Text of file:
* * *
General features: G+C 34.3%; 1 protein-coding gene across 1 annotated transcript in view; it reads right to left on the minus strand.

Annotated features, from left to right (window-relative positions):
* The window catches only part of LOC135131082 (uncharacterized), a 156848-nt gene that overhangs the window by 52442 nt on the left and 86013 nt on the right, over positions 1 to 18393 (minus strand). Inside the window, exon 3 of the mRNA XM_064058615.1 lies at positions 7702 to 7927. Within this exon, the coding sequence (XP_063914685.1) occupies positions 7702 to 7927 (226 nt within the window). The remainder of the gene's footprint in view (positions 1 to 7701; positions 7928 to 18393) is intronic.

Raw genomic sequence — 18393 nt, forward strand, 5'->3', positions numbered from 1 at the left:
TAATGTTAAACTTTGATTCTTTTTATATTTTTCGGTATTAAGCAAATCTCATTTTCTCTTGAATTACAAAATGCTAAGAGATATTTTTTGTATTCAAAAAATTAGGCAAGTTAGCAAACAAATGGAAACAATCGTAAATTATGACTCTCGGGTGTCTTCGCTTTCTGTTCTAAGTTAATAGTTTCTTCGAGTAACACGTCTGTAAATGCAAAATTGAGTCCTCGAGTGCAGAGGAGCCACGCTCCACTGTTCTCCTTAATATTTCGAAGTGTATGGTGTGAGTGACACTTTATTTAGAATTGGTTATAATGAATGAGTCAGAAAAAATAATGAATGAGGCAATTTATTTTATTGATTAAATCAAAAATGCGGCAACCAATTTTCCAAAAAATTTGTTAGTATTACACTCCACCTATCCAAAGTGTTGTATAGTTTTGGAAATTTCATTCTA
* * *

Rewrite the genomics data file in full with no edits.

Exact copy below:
General features: G+C 34.3%; 1 protein-coding gene across 1 annotated transcript in view; it reads right to left on the minus strand.

Annotated features, from left to right (window-relative positions):
* The window catches only part of LOC135131082 (uncharacterized), a 156848-nt gene that overhangs the window by 52442 nt on the left and 86013 nt on the right, over positions 1 to 18393 (minus strand). Inside the window, exon 3 of the mRNA XM_064058615.1 lies at positions 7702 to 7927. Within this exon, the coding sequence (XP_063914685.1) occupies positions 7702 to 7927 (226 nt within the window). The remainder of the gene's footprint in view (positions 1 to 7701; positions 7928 to 18393) is intronic.

Raw genomic sequence — 18393 nt, forward strand, 5'->3', positions numbered from 1 at the left:
TAATGTTAAACTTTGATTCTTTTTATATTTTTCGGTATTAAGCAAATCTCATTTTCTCTTGAATTACAAAATGCTAAGAGATATTTTTTGTATTCAAAAAATTAGGCAAGTTAGCAAACAAATGGAAACAATCGTAAATTATGACTCTCGGGTGTCTTCGCTTTCTGTTCTAAGTTAATAGTTTCTTCGAGTAACACGTCTGTAAATGCAAAATTGAGTCCTCGAGTGCAGAGGAGCCACGCTCCACTGTTCTCCTTAATATTTCGAAGTGTATGGTGTGAGTGACACTTTATTTAGAATTGGTTATAATGAATGAGTCAGAAAAAATAATGAATGAGGCAATTTATTTTATTGATTAAATCAAAAATGCGGCAACCAATTTTCCAAAAAATTTGTTAGTATTACACTCCACCTATCCAAAGTGTTGTATAGTTTTGGAAATTTCATTCTA